The circumstances mentioned above bring Limun to the position of having to defend the parade. Since he has no hope of finding much help within the Serbian borders (the chief of police, like everyone, leads a politics of his own), he sees his only chance in recruiting the thugs from neigbourhood countries, all of which he shares some wartime memories with. They are: from Croatia Roko (Goran Navojec), now running a bistro, video clerk Halil (Dejan Aćimović) from Bosnia and Azem (Toni Mihajlovski), an Albanian who's spending his time selling drugs to US soldiers on Kosovo and having a pretty comfortable life out of it. There's maybe one scene too many in showing the absurdity of their comradery (considering they fought on different sides not so long ago).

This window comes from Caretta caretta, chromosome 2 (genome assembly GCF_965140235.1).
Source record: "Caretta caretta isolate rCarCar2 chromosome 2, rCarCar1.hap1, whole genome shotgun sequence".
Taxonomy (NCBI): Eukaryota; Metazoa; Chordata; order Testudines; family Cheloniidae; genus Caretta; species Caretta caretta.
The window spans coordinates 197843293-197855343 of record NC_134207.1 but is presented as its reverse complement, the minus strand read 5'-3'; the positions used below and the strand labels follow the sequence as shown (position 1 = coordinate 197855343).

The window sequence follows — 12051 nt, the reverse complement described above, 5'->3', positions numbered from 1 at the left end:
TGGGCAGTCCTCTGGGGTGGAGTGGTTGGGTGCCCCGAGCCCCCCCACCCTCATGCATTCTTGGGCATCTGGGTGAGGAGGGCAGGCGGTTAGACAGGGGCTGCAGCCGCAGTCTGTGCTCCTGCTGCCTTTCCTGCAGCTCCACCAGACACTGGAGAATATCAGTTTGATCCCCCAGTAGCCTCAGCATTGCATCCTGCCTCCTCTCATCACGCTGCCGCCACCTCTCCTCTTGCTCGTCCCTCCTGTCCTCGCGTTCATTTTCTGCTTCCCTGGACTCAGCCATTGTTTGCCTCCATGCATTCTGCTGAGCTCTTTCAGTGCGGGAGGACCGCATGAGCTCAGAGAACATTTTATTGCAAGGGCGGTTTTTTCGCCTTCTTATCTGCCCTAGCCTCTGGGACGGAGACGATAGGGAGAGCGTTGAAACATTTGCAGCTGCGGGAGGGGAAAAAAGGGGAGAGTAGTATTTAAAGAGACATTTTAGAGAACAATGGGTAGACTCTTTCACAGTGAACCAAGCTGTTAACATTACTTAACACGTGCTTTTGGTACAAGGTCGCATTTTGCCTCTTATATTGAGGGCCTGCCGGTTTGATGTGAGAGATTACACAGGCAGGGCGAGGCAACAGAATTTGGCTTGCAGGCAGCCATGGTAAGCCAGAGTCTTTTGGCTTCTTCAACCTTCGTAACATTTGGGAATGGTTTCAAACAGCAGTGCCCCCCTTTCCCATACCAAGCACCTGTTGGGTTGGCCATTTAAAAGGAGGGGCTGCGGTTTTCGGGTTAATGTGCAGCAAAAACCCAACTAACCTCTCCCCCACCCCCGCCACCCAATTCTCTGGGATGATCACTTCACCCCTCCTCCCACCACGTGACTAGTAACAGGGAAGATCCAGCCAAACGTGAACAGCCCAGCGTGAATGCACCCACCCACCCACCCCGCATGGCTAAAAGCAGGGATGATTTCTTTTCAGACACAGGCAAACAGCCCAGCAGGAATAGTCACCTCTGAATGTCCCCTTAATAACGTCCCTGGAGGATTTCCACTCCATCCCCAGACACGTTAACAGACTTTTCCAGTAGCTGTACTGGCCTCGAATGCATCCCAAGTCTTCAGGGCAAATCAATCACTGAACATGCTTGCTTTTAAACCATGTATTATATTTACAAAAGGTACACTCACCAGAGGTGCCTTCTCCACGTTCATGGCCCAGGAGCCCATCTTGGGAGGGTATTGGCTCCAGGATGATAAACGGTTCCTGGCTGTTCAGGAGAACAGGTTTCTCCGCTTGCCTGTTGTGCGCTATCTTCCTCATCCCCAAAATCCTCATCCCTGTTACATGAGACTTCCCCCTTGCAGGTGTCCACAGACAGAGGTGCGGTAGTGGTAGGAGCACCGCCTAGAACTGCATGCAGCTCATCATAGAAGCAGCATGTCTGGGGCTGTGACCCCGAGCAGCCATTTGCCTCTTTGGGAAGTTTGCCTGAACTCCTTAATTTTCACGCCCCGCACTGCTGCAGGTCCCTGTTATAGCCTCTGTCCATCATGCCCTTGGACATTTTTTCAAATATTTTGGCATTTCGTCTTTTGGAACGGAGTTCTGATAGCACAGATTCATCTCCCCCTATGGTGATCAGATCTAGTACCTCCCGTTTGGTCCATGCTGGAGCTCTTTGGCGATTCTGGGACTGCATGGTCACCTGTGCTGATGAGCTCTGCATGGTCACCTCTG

It's a comedy of manners, with the elements of a road movie I found particular enjoyable. Dragojević should be congratulated for making the mess on screen seem organized in the entire course of the picture. It's an admiring piece of storyelling. Since he puts this, the most current of subject around here, in the context of happenings in the last 20 years, a small insight into that period could help you to gasp certain aspects a little better. However, that's far from imperative for understanding the final product. This is first and foremost a comedy, and besides, there is a short explanation in the begining for all those unfamilliar.